It’s 1994 and I am 12. From a very early age I learn that it is not a good thing to raise one’s head above the parapet. I ask the right questions when the priest visits the school. I give the right-rote-learned answers. I conform. I wear a uniform. I go to mass. I dress in white to receive the body of Christ. I confess my sins and say three hail Marys and one Glory Be. I watch the abortion videos in home ec class. I strongly debate on the anti choice side of a debate on abortion in school. It’s 1994, I am anti-choice, anti-divorce, anti-sex before marriage. I am 12 and I am anti-me.
I have guilt. I have guilt that I am not one of those girls who questioned or challenged or marched or rebelled. I was your parents’ dream. I was a good girl. I was complicit.
I was complicit in a culture that tells young girls to be ashamed of their bodies, their minds, their sexuality. Complicit in a culture that teaches girls how not to be raped and sighs that “boys will be boys, you know”. Complicit in a culture that allows people to say how could she be so stupid when they hear of an unplanned pregnancy. Complicit in a culture that says not in my backyard when a young Irish woman bleeds to death in the back of a London taxi. Complicit in a culture that hand wrings when those who swear to do no harm are endangering women’s lives every day.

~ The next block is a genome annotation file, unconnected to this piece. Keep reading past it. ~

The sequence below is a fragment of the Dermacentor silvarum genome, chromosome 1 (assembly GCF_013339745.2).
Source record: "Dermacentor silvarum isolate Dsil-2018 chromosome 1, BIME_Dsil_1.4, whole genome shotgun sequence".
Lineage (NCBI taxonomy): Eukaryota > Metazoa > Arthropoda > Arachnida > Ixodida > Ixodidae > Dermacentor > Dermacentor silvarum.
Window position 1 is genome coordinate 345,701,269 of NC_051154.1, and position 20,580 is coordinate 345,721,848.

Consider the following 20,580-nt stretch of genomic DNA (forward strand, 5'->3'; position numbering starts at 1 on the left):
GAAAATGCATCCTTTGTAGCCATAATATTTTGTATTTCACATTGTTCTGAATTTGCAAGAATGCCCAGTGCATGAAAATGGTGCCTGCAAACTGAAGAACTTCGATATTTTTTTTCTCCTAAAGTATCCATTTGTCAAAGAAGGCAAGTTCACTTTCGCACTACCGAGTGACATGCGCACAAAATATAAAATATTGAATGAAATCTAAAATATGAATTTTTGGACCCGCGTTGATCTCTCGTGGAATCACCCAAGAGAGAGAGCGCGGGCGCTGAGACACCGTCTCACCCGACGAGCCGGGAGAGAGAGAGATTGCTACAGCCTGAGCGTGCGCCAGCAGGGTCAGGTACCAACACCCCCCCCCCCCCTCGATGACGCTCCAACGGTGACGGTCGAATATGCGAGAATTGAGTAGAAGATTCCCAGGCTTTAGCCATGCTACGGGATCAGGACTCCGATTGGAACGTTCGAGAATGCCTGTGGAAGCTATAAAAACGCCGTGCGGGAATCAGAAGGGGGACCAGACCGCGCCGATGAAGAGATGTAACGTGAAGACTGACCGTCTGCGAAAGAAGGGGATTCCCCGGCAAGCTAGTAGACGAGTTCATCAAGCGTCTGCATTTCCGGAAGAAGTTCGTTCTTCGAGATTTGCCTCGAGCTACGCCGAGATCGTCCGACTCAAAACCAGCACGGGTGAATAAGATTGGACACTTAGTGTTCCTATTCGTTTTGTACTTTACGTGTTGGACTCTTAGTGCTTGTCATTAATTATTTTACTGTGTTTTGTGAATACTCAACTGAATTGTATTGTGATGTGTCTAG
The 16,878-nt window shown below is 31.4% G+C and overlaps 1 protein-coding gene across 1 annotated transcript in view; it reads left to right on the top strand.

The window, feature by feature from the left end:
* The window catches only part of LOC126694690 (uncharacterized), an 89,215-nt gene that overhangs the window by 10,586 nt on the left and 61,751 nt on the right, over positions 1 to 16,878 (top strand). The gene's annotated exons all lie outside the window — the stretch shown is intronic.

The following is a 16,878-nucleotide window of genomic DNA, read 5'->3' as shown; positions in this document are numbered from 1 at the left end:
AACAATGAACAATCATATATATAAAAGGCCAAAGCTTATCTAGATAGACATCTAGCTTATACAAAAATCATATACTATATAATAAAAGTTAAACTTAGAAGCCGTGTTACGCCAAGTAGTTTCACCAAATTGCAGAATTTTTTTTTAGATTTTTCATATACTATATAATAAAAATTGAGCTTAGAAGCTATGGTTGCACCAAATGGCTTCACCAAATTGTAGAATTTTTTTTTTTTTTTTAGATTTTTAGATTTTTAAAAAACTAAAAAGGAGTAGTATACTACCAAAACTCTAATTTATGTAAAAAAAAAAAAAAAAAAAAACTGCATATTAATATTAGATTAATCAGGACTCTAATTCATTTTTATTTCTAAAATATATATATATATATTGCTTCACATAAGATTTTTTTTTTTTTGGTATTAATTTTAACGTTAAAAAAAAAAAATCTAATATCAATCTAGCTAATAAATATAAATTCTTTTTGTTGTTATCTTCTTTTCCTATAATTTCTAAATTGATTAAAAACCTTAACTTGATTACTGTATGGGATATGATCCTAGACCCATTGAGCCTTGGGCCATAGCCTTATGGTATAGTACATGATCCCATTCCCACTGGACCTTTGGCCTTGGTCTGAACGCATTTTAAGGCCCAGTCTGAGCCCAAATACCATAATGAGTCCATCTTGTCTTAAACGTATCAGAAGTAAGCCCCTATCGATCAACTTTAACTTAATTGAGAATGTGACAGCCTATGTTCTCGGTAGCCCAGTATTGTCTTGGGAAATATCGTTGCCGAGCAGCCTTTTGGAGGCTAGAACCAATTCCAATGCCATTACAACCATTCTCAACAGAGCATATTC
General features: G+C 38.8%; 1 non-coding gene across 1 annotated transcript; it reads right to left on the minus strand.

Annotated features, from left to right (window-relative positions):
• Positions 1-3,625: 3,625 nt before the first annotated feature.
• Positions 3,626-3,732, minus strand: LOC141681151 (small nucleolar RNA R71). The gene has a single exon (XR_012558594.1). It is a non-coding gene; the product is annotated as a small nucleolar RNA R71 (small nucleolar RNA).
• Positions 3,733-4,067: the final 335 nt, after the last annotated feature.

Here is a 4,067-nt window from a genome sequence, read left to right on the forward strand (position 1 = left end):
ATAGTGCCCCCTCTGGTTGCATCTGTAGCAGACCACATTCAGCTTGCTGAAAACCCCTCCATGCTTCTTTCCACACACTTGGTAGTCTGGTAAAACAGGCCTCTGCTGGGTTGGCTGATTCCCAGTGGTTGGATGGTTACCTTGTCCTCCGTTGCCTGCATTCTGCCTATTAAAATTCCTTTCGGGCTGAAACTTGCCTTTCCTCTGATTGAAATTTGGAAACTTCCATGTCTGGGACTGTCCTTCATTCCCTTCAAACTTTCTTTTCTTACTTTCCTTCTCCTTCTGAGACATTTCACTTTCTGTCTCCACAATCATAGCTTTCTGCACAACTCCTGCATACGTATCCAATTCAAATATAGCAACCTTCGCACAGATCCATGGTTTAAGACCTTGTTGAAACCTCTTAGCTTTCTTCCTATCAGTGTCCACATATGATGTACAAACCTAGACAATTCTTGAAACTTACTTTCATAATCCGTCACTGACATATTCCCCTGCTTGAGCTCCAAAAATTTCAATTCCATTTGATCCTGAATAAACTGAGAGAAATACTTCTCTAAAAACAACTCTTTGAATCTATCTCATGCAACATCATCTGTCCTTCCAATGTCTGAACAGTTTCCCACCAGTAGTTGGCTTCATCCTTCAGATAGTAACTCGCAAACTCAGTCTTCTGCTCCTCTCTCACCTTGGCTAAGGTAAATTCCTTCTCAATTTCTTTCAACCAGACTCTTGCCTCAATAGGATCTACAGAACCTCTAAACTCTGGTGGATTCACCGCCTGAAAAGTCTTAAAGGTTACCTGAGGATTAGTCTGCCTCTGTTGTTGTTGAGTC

And though I am no longer that 12 year old girl I’m still complicit. I have a voice. I have knowledge and facts at my disposal. But I have fear. My 12 year old self still says “Don’t raise your head above the parapet. Don’t make your opinions public. You will be punished for them. Don’t be so angry. People don’t like angry women. Don’t be so opinionated. Leave that to Other People. Other People are better at it. Other People have less to lose.”
Other People are losing their lives while I cower in silence for fear of losing the esteem of peers and people I don’t even know.
I write music that is angry and hurts and sometimes leaves me in tears and I’m afraid to say why. But my friends are taking the boat and are nearly dying in labour wards and it is my duty to shout that I am pro-choice and pro-women and that this is a song about women and the separation of church and state and that there are many other songs like this one and that I will continue to be afraid but the fear of reproach will no longer silence me and that I’m sorry.
I’m so sorry it’s taken so long.
Tracy Bruen is a musician from Galway